Schools leave doors open for burglars
The people who entered three Timaru school buildings under cover of darkness late Wednesday night had no trouble gaining access to the facilities.
They simply walked through the doors.
Multiple city schools were caught out this week for leaving at least one door unlocked overnight. Fortunately for the schools, the problem was discovered by Timaru police during routine night patrols.
An officer happened to try a door to one high school early in the week and found it unlocked, Senior Sergeant Randel Tikitiki explained.
"We'll quite often do things like check doors during night patrols," Mr Tikitiki said. "The idea is, we'd rather prevent crime than clean up the mess."
Police tried entrances to several other schools around the city on Wednesday night, and found three - one high school and two primary schools - unsecured. At one school, they walked into a room full of computer equipment.
In each case, police contacted a keyholder to lock the building properly.
South Canterbury Principals' Association president David Armstrong declined to comment on the incidents, citing concerns about the publication of a school security issue.
Police stepped up their patrols around Timaru schools in recent weeks after multiple reported break-ins, thefts and incidents of vandalism, including graffiti painted on Highfield School property and broken windows at Roncalli College.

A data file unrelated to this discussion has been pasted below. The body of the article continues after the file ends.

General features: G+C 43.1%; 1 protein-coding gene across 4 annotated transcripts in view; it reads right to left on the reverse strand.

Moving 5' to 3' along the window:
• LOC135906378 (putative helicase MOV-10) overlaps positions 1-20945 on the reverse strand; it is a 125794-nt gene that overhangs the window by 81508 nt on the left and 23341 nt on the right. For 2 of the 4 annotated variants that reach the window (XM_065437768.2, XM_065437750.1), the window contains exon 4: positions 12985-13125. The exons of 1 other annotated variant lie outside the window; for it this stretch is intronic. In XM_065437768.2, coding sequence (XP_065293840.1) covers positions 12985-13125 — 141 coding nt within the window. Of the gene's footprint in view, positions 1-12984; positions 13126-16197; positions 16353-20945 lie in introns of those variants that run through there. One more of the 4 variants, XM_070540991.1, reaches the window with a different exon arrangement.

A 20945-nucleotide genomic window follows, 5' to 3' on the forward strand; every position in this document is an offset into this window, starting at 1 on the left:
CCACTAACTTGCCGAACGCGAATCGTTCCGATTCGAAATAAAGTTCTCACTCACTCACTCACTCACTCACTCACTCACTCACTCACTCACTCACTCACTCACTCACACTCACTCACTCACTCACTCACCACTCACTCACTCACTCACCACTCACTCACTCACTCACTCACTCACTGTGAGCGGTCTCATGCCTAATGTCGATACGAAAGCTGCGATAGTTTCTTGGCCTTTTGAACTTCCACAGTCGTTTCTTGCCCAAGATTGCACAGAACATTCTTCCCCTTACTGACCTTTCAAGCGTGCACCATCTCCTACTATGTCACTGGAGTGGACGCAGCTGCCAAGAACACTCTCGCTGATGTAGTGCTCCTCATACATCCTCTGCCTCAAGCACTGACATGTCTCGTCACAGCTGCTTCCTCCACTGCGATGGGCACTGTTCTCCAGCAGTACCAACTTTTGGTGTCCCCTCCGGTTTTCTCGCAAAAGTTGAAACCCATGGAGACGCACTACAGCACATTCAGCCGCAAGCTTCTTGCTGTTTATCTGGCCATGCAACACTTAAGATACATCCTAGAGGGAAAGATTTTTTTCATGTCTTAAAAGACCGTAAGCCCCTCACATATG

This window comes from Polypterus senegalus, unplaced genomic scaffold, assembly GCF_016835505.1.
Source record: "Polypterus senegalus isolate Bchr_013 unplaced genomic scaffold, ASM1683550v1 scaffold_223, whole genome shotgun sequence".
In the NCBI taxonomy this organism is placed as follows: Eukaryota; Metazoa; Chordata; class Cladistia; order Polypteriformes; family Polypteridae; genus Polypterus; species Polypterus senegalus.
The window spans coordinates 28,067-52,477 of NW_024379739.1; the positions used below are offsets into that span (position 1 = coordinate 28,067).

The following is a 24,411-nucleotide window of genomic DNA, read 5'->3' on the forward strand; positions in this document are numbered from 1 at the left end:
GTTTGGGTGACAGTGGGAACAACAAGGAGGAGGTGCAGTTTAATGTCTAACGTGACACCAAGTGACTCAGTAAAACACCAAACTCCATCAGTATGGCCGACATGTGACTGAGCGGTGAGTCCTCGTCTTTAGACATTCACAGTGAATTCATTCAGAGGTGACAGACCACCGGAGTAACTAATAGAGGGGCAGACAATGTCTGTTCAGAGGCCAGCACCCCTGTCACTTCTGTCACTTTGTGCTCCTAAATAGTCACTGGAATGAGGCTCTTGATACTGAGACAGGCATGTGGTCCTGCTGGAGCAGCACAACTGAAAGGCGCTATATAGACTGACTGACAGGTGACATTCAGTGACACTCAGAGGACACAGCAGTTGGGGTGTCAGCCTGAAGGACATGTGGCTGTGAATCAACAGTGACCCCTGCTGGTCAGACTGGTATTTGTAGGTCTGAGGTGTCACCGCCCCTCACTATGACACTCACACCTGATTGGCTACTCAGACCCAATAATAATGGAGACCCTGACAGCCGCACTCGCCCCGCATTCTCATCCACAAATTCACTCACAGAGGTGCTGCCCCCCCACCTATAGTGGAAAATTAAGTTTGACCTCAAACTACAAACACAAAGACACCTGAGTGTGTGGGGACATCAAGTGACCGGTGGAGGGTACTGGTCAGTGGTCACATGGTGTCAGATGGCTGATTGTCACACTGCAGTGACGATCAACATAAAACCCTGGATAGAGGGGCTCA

They also introduced several security initiatives this month intended to discourage burglary attempts, including giving schools the option to use DNA technology as a way of invisibly marking their computers and other valuable property.
However, those programmes can work only if property owners take the time to put basic security checks and routines in place, according to Constable Michael Donaldson, who helps co-ordinate the initiatives. "It just comes down to being responsible for your own area," he said.
"Police can only do so much."
Police were planning to check school entrances again during last night's patrols, Mr Tikitiki said.
It's unclear why the doors were left unlocked in each particular case, he said. But part of the issue could be a perception that Timaru is a small, close community where tight security measures aren't necessary.
"It's nice that people think they're safe from this kind of crime," he said. "But the reality is, they really aren't."
The Timaru Herald